Heavyweight boxer Chris Arreola at the Lincoln Boxing Club in Riverside. (Robert Gauthier / Los Angeles…)
The heavyweight boxing title aspirations of Riverside's Chris Arreola ended in a bloody mess Saturday night.
The hard-punching, clever-talking Arreola, marketed as a great hope to become the first heavyweight champion of Mexican heritage, took a convincing beating from unheralded Bermane Stiverne.
The boisterous, diehard Arreola fans in attendance in Ontario's Citizens Business Bank Arena, were they to be realistic, had to leave with the realization that their 32-year-old hero likely had had his last big shot. Sadly, for them, Arreola left almost as many questions as he did blood in the ring.
The fight was a World Boxing Council title eliminator. The winner, barring always present boxing politics, gets to fight champion Vitali Klitschko, the nearly invincible Ukrainian who, along with brother Wladimir, holds all of the sport's meaningful heavyweight titles.
That shot now goes to Stiverne, a native of Haiti, a resident of Las Vegas and a ward of the mouth that roars in boxing but has been silent for years because he has had few major fighters. Don King, the never-bashful, 80-something promoter, was in rare form after Stiverne's impressive win.
As Stiverne's promoter, King jumped from the ring to the floor to make sure he would get into the HBO postgame camera shot, and said several times that boxing continues to look for the next great heavyweight and Stiverne is it.
The summation of the evening may be: Stiverne was impressive enough to make King think he is back. And if he even has a hint that that is real, the sport is in for a new storm. Silencing King is like muzzling a hyena.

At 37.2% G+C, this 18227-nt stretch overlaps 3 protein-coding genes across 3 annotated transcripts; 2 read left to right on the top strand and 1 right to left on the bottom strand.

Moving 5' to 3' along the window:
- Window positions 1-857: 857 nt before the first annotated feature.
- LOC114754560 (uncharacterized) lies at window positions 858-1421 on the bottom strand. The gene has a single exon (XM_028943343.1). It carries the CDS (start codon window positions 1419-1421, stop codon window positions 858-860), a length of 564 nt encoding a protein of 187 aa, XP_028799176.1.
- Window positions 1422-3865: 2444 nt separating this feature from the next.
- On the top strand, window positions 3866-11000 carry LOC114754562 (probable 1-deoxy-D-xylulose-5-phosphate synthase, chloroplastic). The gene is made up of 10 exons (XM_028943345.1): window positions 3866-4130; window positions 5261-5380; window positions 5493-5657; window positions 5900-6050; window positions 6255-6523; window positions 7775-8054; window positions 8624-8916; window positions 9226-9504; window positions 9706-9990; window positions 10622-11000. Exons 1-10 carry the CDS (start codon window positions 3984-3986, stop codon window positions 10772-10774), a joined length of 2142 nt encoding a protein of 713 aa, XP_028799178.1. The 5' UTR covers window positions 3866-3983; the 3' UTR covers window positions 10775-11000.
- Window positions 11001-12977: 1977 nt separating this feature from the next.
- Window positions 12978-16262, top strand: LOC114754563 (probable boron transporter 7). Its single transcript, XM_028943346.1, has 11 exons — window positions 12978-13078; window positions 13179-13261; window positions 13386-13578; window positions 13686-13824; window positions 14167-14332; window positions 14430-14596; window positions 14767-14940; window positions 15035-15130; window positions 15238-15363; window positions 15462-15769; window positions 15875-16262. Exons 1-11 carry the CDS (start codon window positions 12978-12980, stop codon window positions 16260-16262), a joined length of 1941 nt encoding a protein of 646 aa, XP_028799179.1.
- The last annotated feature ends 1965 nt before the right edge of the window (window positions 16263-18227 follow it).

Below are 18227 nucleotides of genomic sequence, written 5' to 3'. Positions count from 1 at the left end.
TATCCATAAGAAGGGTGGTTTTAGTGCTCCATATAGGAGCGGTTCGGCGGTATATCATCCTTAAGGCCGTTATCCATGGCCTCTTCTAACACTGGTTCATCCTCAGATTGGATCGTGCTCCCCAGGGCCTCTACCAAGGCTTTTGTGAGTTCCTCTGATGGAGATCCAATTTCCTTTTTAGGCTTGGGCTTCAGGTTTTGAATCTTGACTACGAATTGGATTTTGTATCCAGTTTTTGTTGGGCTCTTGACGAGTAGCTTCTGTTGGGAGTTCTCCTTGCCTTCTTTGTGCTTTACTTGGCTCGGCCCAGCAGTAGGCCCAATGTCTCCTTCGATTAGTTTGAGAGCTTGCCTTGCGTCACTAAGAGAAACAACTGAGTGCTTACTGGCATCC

Stiverne felt out Arreola for the first two rounds, as his corner loudly and repeatedly reminded him of the game plan: "Hit him in the bread box. He's got plenty of bread."
That was a reference to Arreola's penchant for fighting in a less-than-sculpted condition, and even though he weighed in at 248 pounds, a pound heavier than Stiverne, there were still enough jiggles in the stomach area to justify the Stiverne game plan.
But the need for that ended seconds before the bell ended the third round. Stiverne caught Arreola with a huge right, Arreola went down and, while he wasn't out and didn't need the bell to save him, he was suddenly in big trouble.
"That broke his nose and he couldn't breathe after that," said his trainer, Henry Ramirez.
Arreola spent the rest of the evening trying to attack while protecting his bloody pulp of a face. Stiverne spent the rest of the evening jabbing and dancing away from Arreola's desperate lunges. Arreola, who never quit and doesn't seem to have that gene, said, "He wasn't stronger than I thought, but he fought a better plan than I expected. His jab was a lot better than I expected."
The computer punching statistics reflected that.
Stiverne threw 710 punches, including 447 jabs. Arreola threw 333 and 206, and even though he connected at a higher percentage in each category, Stiverne's stick-and-move approach clearly dominated.
For boxing fans, it was a fairly rare high-quality heavyweight battle. Ramirez called it "a good brawl," and he was right.
Arreola, 32, told the HBO interviewer afterward, when asked about the future, that he would go on.
"I'll fight again, man," he said.
Ramirez was less giddy. Asked the inevitable "what's next?" question, he shrugged and said, "I'm not sure right now."
All three judges had it a domination by Stiverne. The scores were 117-110 by two judges and 118-109 by the third. That meant two judges gave Arreola three rounds, the other two.
Arreola's record went to 35-3, Stiverne's to 23-1-1.
In a couple of weeks, Don King will have that adjusted to 45-0, with 42 knockouts. Expect to hear lots more from Bermane Stiverne, even if none of it comes out of his mouth.